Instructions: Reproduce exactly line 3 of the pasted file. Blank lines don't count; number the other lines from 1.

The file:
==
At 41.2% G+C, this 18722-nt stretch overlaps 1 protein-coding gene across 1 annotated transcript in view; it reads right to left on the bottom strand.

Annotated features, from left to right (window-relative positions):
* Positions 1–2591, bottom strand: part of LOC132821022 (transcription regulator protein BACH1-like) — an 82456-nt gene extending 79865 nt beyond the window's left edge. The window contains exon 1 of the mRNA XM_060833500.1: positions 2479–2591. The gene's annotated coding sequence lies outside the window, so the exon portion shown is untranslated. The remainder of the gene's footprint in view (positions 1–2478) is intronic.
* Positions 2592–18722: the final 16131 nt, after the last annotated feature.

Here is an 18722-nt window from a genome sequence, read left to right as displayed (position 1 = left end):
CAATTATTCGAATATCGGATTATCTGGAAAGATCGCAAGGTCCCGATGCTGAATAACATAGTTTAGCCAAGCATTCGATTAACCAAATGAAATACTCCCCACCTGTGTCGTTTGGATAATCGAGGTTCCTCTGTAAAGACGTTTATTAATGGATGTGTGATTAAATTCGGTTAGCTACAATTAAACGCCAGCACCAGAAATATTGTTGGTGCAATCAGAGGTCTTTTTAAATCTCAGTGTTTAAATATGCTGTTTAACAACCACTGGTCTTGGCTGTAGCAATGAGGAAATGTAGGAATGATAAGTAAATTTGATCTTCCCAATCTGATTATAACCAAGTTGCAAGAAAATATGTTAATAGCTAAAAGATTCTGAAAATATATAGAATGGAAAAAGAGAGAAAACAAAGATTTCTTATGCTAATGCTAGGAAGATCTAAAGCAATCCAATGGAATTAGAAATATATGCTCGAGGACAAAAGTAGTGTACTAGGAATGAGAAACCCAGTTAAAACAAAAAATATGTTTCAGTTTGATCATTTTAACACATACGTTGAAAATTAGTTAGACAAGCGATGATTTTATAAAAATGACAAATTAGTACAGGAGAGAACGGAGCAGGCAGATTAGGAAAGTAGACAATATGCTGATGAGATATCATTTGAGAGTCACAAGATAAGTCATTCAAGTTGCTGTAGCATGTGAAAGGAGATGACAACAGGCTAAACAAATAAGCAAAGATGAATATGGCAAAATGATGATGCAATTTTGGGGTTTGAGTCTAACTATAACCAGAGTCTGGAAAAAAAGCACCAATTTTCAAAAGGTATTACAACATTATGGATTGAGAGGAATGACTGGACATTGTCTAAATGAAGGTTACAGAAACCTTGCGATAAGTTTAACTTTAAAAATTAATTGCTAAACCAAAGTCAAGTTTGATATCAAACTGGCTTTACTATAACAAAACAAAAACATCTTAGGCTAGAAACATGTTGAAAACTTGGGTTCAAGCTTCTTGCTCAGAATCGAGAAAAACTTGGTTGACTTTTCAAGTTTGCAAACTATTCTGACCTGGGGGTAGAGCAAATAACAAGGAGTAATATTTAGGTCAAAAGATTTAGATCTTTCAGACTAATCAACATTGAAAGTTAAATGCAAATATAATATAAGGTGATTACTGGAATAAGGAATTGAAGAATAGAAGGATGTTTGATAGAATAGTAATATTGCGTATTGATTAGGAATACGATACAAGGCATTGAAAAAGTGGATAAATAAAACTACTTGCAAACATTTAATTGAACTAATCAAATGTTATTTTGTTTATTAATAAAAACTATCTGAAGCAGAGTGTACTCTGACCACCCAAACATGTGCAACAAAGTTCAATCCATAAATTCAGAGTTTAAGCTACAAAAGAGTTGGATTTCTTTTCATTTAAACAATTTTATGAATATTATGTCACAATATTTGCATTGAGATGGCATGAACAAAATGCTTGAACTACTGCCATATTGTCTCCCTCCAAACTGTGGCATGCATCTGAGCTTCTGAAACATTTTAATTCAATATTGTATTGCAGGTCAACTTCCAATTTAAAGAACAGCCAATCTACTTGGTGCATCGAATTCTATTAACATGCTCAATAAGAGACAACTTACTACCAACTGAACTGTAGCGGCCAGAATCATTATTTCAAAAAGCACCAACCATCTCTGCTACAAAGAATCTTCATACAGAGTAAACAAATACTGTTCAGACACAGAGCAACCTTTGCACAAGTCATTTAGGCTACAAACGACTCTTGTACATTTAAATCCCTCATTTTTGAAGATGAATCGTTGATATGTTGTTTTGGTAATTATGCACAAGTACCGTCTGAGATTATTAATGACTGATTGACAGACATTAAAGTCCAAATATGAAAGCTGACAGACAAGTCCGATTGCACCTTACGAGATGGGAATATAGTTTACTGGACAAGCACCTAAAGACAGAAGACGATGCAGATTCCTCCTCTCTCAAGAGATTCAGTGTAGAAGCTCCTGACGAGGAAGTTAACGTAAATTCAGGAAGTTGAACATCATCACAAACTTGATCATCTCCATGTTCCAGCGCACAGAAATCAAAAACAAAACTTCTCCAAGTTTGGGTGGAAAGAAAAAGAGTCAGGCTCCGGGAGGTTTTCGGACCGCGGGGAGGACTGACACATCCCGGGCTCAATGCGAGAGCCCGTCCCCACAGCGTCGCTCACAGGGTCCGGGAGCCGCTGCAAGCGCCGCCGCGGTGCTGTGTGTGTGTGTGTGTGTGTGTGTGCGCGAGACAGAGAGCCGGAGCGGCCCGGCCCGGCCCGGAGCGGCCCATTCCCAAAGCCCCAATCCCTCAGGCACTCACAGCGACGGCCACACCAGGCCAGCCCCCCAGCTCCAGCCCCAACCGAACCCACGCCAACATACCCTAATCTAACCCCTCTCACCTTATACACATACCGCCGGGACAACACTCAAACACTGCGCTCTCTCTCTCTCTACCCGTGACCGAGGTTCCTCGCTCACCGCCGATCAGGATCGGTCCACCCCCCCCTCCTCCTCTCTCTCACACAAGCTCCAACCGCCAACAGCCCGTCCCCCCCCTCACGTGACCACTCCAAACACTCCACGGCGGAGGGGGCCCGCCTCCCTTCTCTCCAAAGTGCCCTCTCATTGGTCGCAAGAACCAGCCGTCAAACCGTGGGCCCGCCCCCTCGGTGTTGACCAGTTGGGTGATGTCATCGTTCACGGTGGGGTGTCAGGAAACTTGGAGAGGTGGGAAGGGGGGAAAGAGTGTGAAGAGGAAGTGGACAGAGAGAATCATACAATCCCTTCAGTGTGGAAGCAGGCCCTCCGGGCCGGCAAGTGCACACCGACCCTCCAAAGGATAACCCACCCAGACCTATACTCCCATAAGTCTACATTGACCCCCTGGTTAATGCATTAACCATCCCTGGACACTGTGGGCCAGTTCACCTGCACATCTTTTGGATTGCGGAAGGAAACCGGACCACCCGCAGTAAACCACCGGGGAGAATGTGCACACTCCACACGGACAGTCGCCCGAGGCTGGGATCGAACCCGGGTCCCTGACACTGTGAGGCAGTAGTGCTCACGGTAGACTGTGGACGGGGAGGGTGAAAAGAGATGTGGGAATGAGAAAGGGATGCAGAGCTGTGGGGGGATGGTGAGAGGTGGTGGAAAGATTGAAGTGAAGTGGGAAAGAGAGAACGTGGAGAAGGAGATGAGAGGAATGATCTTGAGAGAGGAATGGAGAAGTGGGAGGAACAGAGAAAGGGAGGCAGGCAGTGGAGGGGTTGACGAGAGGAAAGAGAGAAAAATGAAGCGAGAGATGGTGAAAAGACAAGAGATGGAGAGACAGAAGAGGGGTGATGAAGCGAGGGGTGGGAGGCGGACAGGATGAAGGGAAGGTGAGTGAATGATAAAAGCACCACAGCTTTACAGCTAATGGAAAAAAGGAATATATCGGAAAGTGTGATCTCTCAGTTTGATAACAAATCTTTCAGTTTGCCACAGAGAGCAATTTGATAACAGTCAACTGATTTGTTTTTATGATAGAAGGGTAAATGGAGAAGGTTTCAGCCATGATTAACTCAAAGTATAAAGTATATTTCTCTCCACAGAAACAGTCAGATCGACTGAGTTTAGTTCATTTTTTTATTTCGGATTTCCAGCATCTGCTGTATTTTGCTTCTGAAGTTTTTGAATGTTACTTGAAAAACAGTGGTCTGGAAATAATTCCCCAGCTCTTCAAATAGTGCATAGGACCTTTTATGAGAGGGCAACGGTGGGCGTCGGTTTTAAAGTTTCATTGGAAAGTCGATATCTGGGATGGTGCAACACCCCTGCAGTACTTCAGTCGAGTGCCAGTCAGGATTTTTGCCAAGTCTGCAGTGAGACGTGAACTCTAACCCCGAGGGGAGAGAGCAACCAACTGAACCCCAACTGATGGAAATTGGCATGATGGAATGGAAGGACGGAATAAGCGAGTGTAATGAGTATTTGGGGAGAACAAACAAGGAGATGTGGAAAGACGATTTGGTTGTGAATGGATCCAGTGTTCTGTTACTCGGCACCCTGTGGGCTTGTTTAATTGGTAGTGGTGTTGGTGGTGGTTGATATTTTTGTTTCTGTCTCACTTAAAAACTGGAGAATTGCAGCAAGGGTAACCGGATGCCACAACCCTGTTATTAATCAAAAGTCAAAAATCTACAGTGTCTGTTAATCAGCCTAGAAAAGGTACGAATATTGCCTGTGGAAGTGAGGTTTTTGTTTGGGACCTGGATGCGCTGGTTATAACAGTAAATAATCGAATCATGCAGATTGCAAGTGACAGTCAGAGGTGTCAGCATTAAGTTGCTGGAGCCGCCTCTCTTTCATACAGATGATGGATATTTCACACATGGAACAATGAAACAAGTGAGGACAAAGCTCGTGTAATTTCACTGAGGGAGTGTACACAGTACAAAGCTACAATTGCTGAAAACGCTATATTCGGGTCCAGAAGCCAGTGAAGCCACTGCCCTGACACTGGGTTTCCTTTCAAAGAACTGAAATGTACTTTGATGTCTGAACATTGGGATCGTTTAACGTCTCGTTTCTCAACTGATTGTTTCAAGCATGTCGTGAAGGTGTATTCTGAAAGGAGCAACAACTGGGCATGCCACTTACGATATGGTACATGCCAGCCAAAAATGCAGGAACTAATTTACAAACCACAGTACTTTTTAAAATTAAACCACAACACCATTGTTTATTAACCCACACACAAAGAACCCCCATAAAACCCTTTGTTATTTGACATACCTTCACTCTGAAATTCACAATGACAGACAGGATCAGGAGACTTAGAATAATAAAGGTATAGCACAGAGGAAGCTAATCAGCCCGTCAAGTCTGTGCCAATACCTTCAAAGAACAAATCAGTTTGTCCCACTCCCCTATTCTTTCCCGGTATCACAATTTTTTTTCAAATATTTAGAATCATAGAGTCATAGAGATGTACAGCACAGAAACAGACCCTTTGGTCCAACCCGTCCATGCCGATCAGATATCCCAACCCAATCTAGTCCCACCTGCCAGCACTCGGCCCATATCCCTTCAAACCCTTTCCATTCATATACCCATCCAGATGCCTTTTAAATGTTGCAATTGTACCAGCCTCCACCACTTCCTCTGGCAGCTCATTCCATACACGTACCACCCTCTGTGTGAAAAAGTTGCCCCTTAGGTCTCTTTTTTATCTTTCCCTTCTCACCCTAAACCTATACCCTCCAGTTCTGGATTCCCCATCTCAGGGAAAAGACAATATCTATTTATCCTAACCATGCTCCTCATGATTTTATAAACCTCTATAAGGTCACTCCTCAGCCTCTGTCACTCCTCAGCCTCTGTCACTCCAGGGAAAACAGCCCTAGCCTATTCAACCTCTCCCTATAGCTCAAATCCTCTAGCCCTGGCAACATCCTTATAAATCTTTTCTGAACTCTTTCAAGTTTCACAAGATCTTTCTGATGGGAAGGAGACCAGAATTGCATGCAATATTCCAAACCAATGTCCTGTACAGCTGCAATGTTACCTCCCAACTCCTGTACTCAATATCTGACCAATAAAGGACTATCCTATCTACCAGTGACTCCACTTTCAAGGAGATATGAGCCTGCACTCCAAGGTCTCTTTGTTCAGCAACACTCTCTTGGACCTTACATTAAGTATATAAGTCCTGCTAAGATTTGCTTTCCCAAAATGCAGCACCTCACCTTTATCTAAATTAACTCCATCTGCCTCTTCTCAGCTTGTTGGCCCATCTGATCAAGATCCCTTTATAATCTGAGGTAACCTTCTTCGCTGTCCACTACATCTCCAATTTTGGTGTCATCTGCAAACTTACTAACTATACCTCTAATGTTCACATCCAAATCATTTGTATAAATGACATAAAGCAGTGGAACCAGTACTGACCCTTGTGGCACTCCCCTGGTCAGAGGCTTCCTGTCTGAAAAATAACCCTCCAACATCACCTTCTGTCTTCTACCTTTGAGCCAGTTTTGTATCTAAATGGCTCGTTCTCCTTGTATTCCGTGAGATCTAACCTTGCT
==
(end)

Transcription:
* Positions 1–2591, bottom strand: part of LOC132821022 (transcription regulator protein BACH1-like) — an 82456-nt gene extending 79865 nt beyond the window's left edge. The window contains exon 1 of the mRNA XM_060833500.1: positions 2479–2591. The gene's annotated coding sequence lies outside the window, so the exon portion shown is untranslated. The remainder of the gene's footprint in view (positions 1–2478) is intronic.